Please use this identifier to cite or link to this item:
|Statistics||SHARE CORE MendeleyBASE||
|Visualizar otros formatos: MARC | Dublin Core | RDF | ORE | MODS | METS | DIDL | DATACITE|
A movement ecology paradigm for unifying organismal movement research
|Authors:||Nathan, Ran; Getz, Wayne M.; Revilla, Eloy ; Holyoak, Marcel; Kadmon, Ronen; Saltz, David; Smouse, Peter E.|
|Publisher:||National Academy of Sciences (U.S.)|
|Citation:||Proceedings of the National Academy of Sciences 105(49): 19052-19059 (Dec 2008)|
|Abstract:||Movement of individual organisms is fundamental to life, quilting our planet in a rich tapestry of phenomena with diverse implications for ecosystems and humans. Movement research is both plentiful and insightful, and recent methodological advances facilitate obtaining a detailed view of individual movement. Yet, we lack a general unifying paradigm, derived from first principles, which can place movement studies within a common context and advance the development of a mature scientific discipline. This introductory article to the Movement Ecology Special Feature proposes a paradigm that integrates conceptual, theoretical, methodological, and empirical frameworks for studying movement of all organisms, from microbes to trees to elephants. We introduce a conceptual framework depicting the interplay among four basic mechanistic components of organismal movement: the internal state (why move?), motion (how to move?), and navigation (when and where to move?) capacities of the individual and the external factors affecting movement. We demonstrate how the proposed framework aids the study of various taxa and movement types; promotes the formulation of hypotheses about movement; and complements existing biomechanical, cognitive, random, and optimality paradigms of movement. The proposed framework integrates eclectic research on movement into a structured paradigm and aims at providing a basis for hypothesis generation and a vehicle facilitating the understanding of the causes, mechanisms, and spatiotemporal patterns of movement and their role in various ecological and evolutionary processes.|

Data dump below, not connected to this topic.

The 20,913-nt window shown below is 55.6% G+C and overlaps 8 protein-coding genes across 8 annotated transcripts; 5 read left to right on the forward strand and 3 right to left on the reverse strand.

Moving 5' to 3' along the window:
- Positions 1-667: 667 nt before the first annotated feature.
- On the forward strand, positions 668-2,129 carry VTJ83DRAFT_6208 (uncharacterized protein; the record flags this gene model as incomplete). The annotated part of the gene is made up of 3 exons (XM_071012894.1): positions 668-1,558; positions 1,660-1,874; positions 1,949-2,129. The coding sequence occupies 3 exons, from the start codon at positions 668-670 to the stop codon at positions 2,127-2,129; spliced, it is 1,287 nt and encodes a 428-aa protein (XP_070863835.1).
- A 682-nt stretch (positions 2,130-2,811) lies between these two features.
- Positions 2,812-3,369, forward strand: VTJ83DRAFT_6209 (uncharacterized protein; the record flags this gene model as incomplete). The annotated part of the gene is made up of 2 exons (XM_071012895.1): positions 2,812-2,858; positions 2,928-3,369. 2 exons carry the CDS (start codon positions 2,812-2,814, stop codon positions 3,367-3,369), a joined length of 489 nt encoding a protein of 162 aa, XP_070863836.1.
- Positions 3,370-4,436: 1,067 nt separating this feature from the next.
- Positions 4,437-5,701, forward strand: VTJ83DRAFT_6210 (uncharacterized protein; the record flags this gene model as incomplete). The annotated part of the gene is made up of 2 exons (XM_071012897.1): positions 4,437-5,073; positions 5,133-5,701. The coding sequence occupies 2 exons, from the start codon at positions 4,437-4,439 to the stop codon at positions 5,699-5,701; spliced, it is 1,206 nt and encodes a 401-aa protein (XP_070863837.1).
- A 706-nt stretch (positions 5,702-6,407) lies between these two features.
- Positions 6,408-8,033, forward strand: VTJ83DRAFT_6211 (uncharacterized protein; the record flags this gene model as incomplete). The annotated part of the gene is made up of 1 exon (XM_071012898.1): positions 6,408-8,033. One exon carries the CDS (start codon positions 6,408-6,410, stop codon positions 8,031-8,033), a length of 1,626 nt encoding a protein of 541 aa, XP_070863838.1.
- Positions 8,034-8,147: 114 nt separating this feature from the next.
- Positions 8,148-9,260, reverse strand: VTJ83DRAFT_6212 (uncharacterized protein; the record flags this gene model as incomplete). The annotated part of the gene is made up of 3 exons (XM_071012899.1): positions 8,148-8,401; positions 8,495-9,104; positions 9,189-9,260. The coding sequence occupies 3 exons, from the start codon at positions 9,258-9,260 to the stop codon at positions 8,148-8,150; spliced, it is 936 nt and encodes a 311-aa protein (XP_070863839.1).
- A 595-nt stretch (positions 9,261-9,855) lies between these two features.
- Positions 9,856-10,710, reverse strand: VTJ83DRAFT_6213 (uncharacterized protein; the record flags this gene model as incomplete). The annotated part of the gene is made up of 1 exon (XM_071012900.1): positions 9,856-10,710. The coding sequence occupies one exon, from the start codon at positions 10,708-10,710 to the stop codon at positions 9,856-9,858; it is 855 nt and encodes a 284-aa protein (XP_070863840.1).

"Now we must consider in general the common reason for moving with any movement whatever". (Aristotle, De Motu Animalium, 4th century B.C.)
|Description:||8 pages, 3 figures.-- Published online before print December 5, 2008.-- Supporting Information ("Characterization of Movement Phenomena in Light of the Conceptual Framework", 9 pages) available at: http://www.pnas.org/content/suppl/2008/12/03/0800375105.DCSupplemental/Appendix_PDF.pdf|
Movement Ecology: Special Feature in Proceedings of the National Academy of Sciences.
|Publisher version (URL):||http://dx.doi.org/10.1073/pnas.0800375105|
|Appears in Collections:||(EBD) Artículos|
Files in This Item:
There are no files associated with this item.